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By Stefan Kanfer

The Voodoo That They Did So Well: The Wizards Who Invented the New York Stage.

Soundings

Stefan Kanfer
What Ails the Dems?
Anger is not a program.
Summer 2005

America celebrated its 229th birthday this month. Flags flew, veterans paraded, fireworks lit up the skies. But at the national banquet, the folks on the left side of the table were not happy.

The whining started when Senate Minority Whip Dick Durbin got hold of an FBI report on Guantánamo. Expanding upon a foolish recent charge of Amnesty International, he compared conditions at Gitmo to those imposed by “Nazis, Soviets in their gulags, or some mad regime—Pol Pot or others—that had no concern for human beings.” After a week of backtracking, Durbin apologized. His voice quavering, the senator added, “I’m also sorry if anything I said in any way cast a negative light on our fine men and women in the military.”

Democrats tried to get back on track by holding up the nomination of straight-talking John Bolton for UN ambassador. Surely this was a winnable fight; surely the idealism of the UN was something on which all could agree. But maybe not: the House voted 221–184 to withhold one-half of assessed UN dues—some $441 million per year—if that organization failed to root out corruption.

Hardly surprising, given recent UN scandals. First came the Oil for Food business, in which Saddam & Co. ripped off profits intended for the Iraqi people, and funneled millions to officials of UN member nations—the multinational partners so valued by the Kerry Democrats—that later refused to join the U.S. in enforcing the UN’s own resolutions on Iraq. Then came the rapes by UN “peacekeepers” of women—girls, really—in the Congo. And now the New York Sun has discovered that UN chief of staff Mark Malloch Brown, the man charged with cleaning up the UN mess from within, does not appear purer than Caesar’s wife. Turns out he’s the tenant of billionaire George Soros, George Bush’s angriest political enemy. The rent for Malloch Brown’s Westchester house is $120,000 per annum. His salary: $125,000. Even if he is paying the rent himself, the diplomat’s behavior is hardly diplomatic.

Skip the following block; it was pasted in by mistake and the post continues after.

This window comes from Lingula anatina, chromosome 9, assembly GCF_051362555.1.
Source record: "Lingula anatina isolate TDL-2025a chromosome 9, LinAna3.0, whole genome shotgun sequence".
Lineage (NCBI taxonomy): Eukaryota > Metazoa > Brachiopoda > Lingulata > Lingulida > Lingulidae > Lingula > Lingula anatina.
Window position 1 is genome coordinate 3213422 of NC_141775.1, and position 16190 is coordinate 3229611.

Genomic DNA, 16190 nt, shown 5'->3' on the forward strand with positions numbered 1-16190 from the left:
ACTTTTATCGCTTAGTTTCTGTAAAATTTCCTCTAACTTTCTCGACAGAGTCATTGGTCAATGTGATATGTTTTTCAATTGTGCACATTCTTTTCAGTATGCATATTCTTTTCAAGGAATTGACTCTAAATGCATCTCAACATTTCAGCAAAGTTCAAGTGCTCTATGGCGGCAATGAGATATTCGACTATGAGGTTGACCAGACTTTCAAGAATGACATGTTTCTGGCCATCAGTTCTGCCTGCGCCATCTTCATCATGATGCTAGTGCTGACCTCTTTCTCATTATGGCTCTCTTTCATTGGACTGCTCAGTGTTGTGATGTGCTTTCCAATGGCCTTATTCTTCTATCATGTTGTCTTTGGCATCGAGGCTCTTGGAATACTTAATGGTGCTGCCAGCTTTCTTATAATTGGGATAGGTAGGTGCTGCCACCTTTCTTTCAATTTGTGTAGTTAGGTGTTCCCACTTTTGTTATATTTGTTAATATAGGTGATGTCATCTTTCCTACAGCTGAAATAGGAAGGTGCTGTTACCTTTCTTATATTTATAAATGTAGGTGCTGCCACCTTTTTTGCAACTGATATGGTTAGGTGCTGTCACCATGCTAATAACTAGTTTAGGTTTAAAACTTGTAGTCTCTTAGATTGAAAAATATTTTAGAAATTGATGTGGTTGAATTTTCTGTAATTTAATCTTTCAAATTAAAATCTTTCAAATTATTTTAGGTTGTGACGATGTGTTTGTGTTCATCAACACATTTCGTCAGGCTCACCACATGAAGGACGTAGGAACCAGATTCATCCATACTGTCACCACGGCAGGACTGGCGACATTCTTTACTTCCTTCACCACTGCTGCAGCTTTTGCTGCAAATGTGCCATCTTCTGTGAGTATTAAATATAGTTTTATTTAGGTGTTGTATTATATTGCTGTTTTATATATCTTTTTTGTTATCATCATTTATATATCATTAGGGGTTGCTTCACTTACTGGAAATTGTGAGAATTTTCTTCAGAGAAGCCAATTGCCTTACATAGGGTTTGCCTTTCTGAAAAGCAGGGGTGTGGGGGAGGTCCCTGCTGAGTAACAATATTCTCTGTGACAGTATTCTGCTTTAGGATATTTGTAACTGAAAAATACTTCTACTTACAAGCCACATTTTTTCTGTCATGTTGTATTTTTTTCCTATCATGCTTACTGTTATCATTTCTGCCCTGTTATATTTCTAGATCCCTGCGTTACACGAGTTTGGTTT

As for the war in Iraq that the UN refused to fight, it had become, to Teddy Kennedy, the new Vietnam. Declared the Massachusetts senator, “We are now in a seemingly intractable quagmire.” Two generals in the field sharply disagreed. As army general George Casey countered, “[T]o represent the situation in Iraq as a quagmire is a misrepresentation of the facts.”

This was all too much for Karl Rove. The White House deputy chief of staff issued a stinging indictment, quoting the editor of the liberal American Prospect: “Liberalism is at greater risk now than at any time in recent history. The risk is of political marginality, even irrelevance.” Rove went on: “Conservatives saw the savagery of 9/11 and the attacks and prepared for war; liberals saw the savagery of the 9/11 attacks and wanted to prepare indictments and offer therapy and understanding for our attackers.”

If Democrats needed proof of that statement, they had only to interview relatives of those murdered on 9/11 and who resent something called the International Freedom Center, proposed for Ground Zero. The IFC plans a multimedia tutorial about man’s inhumanity to man—covering America’s treatment of the Indians and slavery—anything to avoid telling the truth about Muslim fanatics and their attack on America. IFC’s advisors include Eric Foner, the Columbia professor whose Marxoid babblings indict the administration’s “apocalyptic rhetoric” as no less “frightening” than “the horror that engulfed New York City,” and—you guessed it—Bush-hating George Soros.

Six Democrats, including New York senators Charles Schumer and Hillary Clinton, demanded a Durbin-style apology from Rove for his “divisive comments.” Retorted GOP chairman Ken Mehlman: the Dems “have a pre-9/11 view and I think that’s one of the biggest reasons President Bush was reelected.”

And so the losers at America’s birthday party could only sulk and wait for some bad news—any bad news—that might put Bush in the shade. It was not exactly a program, but this summer it would have to do until something worse came along.

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